All three new hires have ties to the Oakland Athletics teams that were the focus of Michael Lewis' book, "Moneyball". Alderson served as A's GM from 1983-1997. Ricciardi was a minor league instructor and scout for Oakland from 1986-1996, before being promoted to the front office as Alderson's special assistant. DePodesta was the analytical mind who brought sabermetrics into the equation when he became the assistant to Oakland's GM Billy Beane in 1999.

In addition, all three men have shown that they can create something out of nothing, as Alderson and the other two all had a part in the transformation of the A's from a sub-.500 team to a perennial contender. (It is not known whether they were the ones who encouraged Mark McGwire to utter "by the power of Grayskull" sometime between his 98-pound weakling Rookie of the Year season in 1987 and his days as an andro-fueled behemoth a decade later.

So what is a possible explanation for the past successes of the trio of Alderson, Ricciardi and DePodesta? It appears that the threesome were inspired by superheroes and Saturday morning cartoons. Absurd? Not at all.

The 1970s cartoon, "Super Friends", featured a brother/sister superhero combo, Zan and Jayna, who were also known as The Wonder Twins. They were always accompanied by their pet monkey, Gleek.

The heroes were known for their shapeshifting abilities that they used in their quest for truth, justice and the cheesy '70s way. To use their powers, they would utter the words "form of _______", where whatever form they chose, that would be what they would transform into.

Sandy Alderson initiated the "Moneyball" way of thinking in Oakland and it was Paul DePodesta's statistical analysis that was used by the front office to determine who to draft and who to trade for. When Alderson became the CEO of the San Diego Padres, he made sure to bring DePodesta along for the ride.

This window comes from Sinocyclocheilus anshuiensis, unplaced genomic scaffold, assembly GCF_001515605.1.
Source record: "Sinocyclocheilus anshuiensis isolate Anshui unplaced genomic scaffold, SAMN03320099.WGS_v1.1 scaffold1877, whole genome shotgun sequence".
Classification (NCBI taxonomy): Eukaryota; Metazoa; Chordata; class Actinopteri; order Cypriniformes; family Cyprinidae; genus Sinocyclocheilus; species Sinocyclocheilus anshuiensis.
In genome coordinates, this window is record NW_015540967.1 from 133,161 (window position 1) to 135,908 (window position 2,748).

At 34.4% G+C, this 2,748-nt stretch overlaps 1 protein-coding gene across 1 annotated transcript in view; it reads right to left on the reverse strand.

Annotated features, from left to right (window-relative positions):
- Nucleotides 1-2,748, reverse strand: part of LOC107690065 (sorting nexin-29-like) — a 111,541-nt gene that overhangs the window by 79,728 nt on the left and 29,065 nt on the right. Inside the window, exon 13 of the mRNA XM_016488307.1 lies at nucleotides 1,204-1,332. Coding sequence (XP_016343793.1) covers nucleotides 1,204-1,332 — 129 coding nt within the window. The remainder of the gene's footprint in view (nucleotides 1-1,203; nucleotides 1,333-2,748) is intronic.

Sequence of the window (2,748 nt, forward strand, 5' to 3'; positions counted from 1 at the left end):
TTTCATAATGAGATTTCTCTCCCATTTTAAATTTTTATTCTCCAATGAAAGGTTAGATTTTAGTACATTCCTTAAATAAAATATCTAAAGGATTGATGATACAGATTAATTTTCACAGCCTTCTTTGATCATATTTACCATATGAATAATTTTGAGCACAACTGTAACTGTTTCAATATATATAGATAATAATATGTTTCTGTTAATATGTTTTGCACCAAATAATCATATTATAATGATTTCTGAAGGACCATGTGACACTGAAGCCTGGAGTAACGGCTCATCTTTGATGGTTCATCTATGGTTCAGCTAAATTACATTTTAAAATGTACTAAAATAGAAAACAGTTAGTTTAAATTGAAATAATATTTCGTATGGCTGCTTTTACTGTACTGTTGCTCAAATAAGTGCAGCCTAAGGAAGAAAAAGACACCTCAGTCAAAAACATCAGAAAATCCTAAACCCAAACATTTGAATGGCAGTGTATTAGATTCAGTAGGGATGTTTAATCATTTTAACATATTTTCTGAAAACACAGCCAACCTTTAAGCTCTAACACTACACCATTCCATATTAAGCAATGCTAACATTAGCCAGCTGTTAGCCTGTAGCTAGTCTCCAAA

Clearly, Alderson and DePodesta have been studying the ways of Zan and Jayna to become the Moneyball Twins. They have been inseparable since the '90s and have found a way to combat the traditional way of thinking in the front office with their extensive analytical procedures. When Alderson exclaimed "form of Paul Bunyan", Mark McGwire appeared. When the on-base percentage-loving DePodesta shouted "from of treadmill", the walking machine appeared in the forms of Jason Giambi and Nick Swisher.

Alderson's pet monkey in those years was J.P. Ricciardi. He assisted him in the front office and was elevated to director of player personnel once Alderson's understudy, Billy Beane became the A's general manager.

Now the Super Mets Friends are members of New York's front office, where they will try to mold a contending team with their powers to shift things around, but they must be careful with how they approach things.

For example, when Alderson hires a new manager, he might choose to say "form of fireball" and Waly Backman will appear. Of course, he must be careful to say that and not "form of firestorm", because then Francisco Rodriguez will show up with his boxing gloves on.

If DePodesta suggests that the Mets will benefit more if their walks go up, he must phrase his "form of _______" carefully or else Oliver Perez might show up.